The list went well yesterday. I have adopted a variation of your suggestion, catdownunder. One of the items on today’s list is, make tomorrow’s list.
and cards are on their way to the
. (I don't know why the red one should have come out bigger. Same needle size. Same white yarn.) The application for the new
parking permit is in the mail. Once when my mother was moving house, and in a
frantic state similar to my current one, a neighbour advised her, start with
the job that bugs you the most. That’s sound advice, except that it soon
teaches you what Hercules had to put up with, with the Hydra. No sooner is one
gone, than you remember two more. I have no hope of getting through today’s
I had a Fly Lady phase, some years ago. Her first instruction is, polish your sink. That’s a good one, too.
Thank you for the suggestions about easing the burden of cooking. We lived off Marks and Spencer’s ready meals when I broke my arms (one arm at a time, some years apart, but the same Marks and Spencer). The result is that such meals come (for me) with a permanent penumbra of pain and discomfort. I will investigate, anyway. Waitrose, where I shop, has a whole wall of ready-meals, and another cabinet of ready-to-cook. I tend to sweep past. I’ll look at Wiltshire Foods, too, Shandy. And thanks.
I think Meals-on-Wheels is just for people who otherwise wouldn’t be able to live independently. C. had them a year ago in the weeks between coming out of hospital after her operation, and going into the hospice to die. I don’t think she was very good at eating them, but the visits were welcome.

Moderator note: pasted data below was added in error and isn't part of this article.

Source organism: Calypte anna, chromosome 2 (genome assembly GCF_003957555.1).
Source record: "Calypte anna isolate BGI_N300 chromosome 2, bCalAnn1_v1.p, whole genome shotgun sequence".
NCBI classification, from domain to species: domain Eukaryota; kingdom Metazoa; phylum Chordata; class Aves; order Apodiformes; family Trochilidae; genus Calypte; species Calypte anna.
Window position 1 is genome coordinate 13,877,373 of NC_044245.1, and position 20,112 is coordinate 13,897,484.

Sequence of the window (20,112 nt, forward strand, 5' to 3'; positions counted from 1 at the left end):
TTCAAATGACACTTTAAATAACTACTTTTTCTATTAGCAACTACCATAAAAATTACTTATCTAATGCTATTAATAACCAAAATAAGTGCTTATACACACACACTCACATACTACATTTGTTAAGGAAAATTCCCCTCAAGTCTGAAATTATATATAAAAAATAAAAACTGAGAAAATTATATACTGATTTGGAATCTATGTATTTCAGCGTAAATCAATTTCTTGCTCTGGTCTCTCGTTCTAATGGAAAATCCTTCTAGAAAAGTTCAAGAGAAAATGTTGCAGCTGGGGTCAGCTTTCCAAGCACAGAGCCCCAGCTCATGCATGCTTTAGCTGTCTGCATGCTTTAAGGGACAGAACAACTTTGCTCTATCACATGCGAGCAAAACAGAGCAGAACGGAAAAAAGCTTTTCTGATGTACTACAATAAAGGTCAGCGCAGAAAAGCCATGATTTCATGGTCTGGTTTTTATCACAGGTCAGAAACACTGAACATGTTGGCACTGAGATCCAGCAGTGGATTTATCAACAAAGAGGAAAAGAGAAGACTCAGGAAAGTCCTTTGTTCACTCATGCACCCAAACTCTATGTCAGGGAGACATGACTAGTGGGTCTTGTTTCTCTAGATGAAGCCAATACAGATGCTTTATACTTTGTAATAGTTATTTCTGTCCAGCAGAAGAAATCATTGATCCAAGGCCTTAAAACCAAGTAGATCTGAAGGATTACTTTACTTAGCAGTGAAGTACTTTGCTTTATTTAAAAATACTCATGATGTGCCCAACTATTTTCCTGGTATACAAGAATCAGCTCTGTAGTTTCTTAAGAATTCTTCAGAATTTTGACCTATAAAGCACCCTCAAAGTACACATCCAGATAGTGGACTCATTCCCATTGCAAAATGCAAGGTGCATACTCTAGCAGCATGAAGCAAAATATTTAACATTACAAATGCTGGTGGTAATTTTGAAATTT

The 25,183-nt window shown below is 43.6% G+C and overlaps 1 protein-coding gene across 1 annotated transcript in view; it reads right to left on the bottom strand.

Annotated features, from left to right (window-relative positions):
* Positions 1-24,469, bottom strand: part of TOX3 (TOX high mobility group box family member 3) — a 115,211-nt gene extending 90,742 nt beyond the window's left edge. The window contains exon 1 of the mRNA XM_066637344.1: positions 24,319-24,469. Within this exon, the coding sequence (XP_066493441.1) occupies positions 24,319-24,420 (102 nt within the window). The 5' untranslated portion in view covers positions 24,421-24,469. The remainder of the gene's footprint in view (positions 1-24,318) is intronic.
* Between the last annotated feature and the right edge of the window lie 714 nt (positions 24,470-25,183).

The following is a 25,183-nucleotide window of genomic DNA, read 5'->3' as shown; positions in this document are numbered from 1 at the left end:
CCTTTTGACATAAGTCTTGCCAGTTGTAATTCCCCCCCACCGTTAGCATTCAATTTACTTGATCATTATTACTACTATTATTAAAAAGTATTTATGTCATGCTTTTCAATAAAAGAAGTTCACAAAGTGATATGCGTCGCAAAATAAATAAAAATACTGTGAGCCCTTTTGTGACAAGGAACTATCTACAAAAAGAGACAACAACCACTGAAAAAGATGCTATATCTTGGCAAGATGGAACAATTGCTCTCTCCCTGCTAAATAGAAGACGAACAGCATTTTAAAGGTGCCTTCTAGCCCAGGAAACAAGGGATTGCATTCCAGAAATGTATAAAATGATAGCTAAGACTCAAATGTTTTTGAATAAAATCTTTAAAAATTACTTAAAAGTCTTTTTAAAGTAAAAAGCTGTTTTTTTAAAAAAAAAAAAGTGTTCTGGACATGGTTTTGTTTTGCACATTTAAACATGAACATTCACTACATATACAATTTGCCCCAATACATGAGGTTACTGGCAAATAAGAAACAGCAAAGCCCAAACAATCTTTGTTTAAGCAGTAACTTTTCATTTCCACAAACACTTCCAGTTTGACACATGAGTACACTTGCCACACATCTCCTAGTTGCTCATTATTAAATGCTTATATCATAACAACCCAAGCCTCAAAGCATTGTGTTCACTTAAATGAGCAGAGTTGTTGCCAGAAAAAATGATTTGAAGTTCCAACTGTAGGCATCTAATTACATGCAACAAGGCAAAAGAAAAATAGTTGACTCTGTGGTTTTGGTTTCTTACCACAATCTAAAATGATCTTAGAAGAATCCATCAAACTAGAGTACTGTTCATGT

I finished the Little Brownstone, as hoped. Blocking it is on today’s list, and I hope to have a pic for you tomorrow. I’ve cast on a plain-vanilla beanie after a certain amount of agonizing over how many stitches to go for. It’s looking good.
Zite has, curiously, taken down the item about Vitamin D. Things usually linger there for three or four days. Today’s interesting suggestion is Setsuko, named, surely, for the designer of my Japanese shirt in distant Strathardle, but not actually designed by her. It’s distinctly OTT and doesn’t quite qualify for the HALFPINT list, but I’m glad to have seen it. It makes a positive virtue of the stretchiness and droopiness of alpaca.
I was glad to read your enthusiastic reports about Vitamin D. I’ll wander through the projects in Ravelry when an idle moment looms – there are lots (of people knitting Vitamin D, not, alas, of idle moments).
We’ve got them, as you must know. I have been wondering what
would make of them. I have never heard
of such a mal-adapted animal. Reluctant to breed – the female is fertile for
only two or three days a year. Twins are often born, but the mother then
usually abandons one of them. The cubs are tiny, the smallest, in proportion to
adult size, of anybody in the animal kingdom except marsupials. Then there’s
all that insistence on bamboo – but they have unusually short intestines and so
don’t absorb nourishment readily and so have to spend all day eating. (Our
newspapers are full of Facts about Pandas.) Darwin
Now, in late 2011, their cuddliness pretty well guarantees that they won’t be allowed to go extinct. But cuddliness would have been no use to them through the evolutionary millennia.